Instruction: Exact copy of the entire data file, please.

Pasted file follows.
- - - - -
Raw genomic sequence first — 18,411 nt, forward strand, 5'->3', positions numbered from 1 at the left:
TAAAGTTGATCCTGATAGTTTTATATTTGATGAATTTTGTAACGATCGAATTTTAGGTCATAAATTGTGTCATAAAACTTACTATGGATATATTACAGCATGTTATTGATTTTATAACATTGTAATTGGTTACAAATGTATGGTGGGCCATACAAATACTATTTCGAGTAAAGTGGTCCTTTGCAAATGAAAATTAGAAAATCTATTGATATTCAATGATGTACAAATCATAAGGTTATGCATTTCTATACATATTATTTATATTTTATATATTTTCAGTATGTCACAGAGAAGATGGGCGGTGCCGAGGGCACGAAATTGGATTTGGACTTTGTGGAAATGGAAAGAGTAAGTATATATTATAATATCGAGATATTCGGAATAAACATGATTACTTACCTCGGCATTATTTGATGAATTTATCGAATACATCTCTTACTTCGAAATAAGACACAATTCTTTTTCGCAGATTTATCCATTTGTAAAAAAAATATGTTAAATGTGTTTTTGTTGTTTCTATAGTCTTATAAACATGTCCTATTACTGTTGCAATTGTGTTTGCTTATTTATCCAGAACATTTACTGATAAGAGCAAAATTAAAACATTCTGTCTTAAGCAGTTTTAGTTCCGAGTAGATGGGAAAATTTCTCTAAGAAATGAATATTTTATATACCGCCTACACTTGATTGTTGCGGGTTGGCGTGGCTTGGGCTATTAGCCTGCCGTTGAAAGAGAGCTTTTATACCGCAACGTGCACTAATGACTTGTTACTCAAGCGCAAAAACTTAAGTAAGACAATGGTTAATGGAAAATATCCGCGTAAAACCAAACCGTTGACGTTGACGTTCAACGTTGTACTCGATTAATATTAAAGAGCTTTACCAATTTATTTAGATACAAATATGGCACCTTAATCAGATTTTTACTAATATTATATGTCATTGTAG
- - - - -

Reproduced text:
Raw genomic sequence first — 18,411 nt, forward strand, 5'->3', positions numbered from 1 at the left:
TAAAGTTGATCCTGATAGTTTTATATTTGATGAATTTTGTAACGATCGAATTTTAGGTCATAAATTGTGTCATAAAACTTACTATGGATATATTACAGCATGTTATTGATTTTATAACATTGTAATTGGTTACAAATGTATGGTGGGCCATACAAATACTATTTCGAGTAAAGTGGTCCTTTGCAAATGAAAATTAGAAAATCTATTGATATTCAATGATGTACAAATCATAAGGTTATGCATTTCTATACATATTATTTATATTTTATATATTTTCAGTATGTCACAGAGAAGATGGGCGGTGCCGAGGGCACGAAATTGGATTTGGACTTTGTGGAAATGGAAAGAGTAAGTATATATTATAATATCGAGATATTCGGAATAAACATGATTACTTACCTCGGCATTATTTGATGAATTTATCGAATACATCTCTTACTTCGAAATAAGACACAATTCTTTTTCGCAGATTTATCCATTTGTAAAAAAAATATGTTAAATGTGTTTTTGTTGTTTCTATAGTCTTATAAACATGTCCTATTACTGTTGCAATTGTGTTTGCTTATTTATCCAGAACATTTACTGATAAGAGCAAAATTAAAACATTCTGTCTTAAGCAGTTTTAGTTCCGAGTAGATGGGAAAATTTCTCTAAGAAATGAATATTTTATATACCGCCTACACTTGATTGTTGCGGGTTGGCGTGGCTTGGGCTATTAGCCTGCCGTTGAAAGAGAGCTTTTATACCGCAACGTGCACTAATGACTTGTTACTCAAGCGCAAAAACTTAAGTAAGACAATGGTTAATGGAAAATATCCGCGTAAAACCAAACCGTTGACGTTGACGTTCAACGTTGTACTCGATTAATATTAAAGAGCTTTACCAATTTATTTAGATACAAATATGGCACCTTAATCAGATTTTTACTAATATTATATGTCATTGTAG